We don’t shop here…

Good expats make tons of local friends…

I remember being all excited about starting E back in gymnastics here, and picturing meeting local moms. I met expats and nannies. I joined a few meet-up.com groups for moms and tots…and met expats.  Ironically, my “local” friendships are all by-products of my blogging…and I treasure them, but I’m not sure how to go about meeting local mums.  Singapore doesn’t have the kind of local playground scene that is a staple of meeting other moms back in the US.  I don’t want to stalk women with small children…that wouldn’t be creepy at all!  I’m not the most socially adept individual and I’m not good at walking up to a stranger (in real life) and introducing myself and suggesting we get our kids together for a playdate.

I see white people…

Which is not to say that making friends with other expats isn’t important and valuable.  There is something really great about being around others who are perceiving your new culture through the same lens of your old.  I’m the baby expat in my circle of friends (for the moment), and they are really helpful sources of information and tips on how to navigate this often confusing new world.  Moreso than the countless books I read on Singapore and adjusting to life as an expat. (In fact, Maria’s newest post “Oh the Places You’ll Go” should be required reading for anyone who is or plans to be an expat–no one gets what it’s like to be an expat–except those who have gone before you.)

Nor do you want to be the asshole who make token friends to fill the “local friend” slot.  Connecting and finding ground with new people, especially when you feel vulnerable takes time.  I genuinely like my “local friends” for the interesting and awesome women that they are, not because I can point to them and say “these are my Singaporean friends.”

Good expats live in a style similar to locals….

Lifestyle can also create chasms between what you think you’re supposed to live like and what you actually live like.  We live, like many expats, in a Condo rather than in an HDB flat (like many Singaporeans).  We run our air conditioners all the time.  We keep our windows closed (I’m still not used to the lack of screens, and between the child and the kittens, I’m just too paranoid.  That we have a construction site next door and opening windows allows for dust to come and cover our things with a patina of dust and grime also makes the windows less attractive.  We gave up turning off the hot water heaters because we never remembered to turn them on (or turn them on with enough time to heat up) and took one too many cold showers.  We have our American beds, our IKEA furniture, and our big oven in the kitchen.  We like our bottled water as opposed to tap water.  When the tv is on, it’s a dvd of an American tv show or movie.  Our lifestyle is still distinctly American.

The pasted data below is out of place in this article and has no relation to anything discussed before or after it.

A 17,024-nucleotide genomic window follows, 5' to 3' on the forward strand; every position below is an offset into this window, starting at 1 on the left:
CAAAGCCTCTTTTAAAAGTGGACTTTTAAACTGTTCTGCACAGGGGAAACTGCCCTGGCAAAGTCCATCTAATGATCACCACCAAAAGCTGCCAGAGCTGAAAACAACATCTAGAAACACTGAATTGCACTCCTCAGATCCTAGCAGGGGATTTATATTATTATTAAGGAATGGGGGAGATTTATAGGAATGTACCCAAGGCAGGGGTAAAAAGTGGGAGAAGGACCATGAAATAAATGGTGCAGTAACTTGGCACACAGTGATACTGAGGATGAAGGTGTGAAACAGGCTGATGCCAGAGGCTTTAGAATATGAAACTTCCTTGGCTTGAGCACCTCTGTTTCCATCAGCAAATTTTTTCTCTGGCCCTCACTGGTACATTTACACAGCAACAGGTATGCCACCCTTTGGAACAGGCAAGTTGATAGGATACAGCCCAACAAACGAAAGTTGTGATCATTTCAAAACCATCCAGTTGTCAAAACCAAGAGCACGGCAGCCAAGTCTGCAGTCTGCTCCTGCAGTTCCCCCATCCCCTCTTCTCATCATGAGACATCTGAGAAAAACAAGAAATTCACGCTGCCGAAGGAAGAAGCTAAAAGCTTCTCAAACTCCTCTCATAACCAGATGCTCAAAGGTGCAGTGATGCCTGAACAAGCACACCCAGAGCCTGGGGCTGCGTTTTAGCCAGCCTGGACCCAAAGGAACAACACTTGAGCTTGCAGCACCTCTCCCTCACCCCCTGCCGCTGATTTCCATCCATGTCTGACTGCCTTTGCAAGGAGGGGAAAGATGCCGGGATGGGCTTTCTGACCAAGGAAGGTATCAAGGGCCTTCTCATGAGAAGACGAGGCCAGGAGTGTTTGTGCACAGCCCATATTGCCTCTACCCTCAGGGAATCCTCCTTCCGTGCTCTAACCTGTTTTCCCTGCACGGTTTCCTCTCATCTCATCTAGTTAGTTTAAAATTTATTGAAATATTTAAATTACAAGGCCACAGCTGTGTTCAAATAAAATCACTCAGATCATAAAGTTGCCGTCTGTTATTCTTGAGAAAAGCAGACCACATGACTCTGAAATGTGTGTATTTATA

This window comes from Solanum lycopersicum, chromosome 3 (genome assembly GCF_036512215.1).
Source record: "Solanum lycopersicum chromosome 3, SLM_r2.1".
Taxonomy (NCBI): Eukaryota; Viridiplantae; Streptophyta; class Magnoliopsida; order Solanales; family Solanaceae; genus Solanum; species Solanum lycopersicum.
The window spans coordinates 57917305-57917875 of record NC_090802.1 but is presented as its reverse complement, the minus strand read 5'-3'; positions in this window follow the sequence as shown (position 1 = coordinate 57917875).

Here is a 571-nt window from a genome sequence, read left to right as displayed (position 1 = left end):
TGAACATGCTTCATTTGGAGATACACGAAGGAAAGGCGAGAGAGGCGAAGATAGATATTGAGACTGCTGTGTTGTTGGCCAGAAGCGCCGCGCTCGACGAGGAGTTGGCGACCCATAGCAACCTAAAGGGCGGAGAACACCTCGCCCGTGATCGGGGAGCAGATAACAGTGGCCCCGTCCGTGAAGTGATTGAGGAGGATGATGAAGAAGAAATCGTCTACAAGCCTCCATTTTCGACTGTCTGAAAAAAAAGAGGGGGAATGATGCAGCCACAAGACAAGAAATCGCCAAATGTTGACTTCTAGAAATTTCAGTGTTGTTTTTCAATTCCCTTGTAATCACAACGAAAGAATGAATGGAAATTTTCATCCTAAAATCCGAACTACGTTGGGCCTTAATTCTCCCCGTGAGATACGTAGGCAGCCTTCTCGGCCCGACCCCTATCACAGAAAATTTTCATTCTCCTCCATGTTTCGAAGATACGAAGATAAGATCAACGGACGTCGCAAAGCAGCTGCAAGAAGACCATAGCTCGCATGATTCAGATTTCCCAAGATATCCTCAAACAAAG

NO.  Just…NO

Expats leave their cultural baggage at the door…

The truth is that as a baby expat, I’m still learning to let go of the US. Some things, like tv via slingbox, food, air con, and my Gymboree addiction for E’s clothes will either never fade or take far more time than this first year. My life is so far from what I thought it would be, and what my friends back home lives are like that it’s sometimes scary to contemplate…and fear makes the familiar all the more comforting. But as time passes, some things that were terrifying before seem less scary or confusing.

This is HOME (Boston)

This doesn’t mean I think I’ve got it all wrong…but that’s for another post.

This entry was posted in Culture Shock, Pictures, Random Stuff, Singapore, US. Bookmark the permalink.

24 Responses to Bad Expat (part 1–ur doin it rong)

  1. bookjunkie says:

    Aw…don’t worry about it. As a local I could totally relate to you and not all of us Singaporeans like Durian…my cousins are examples.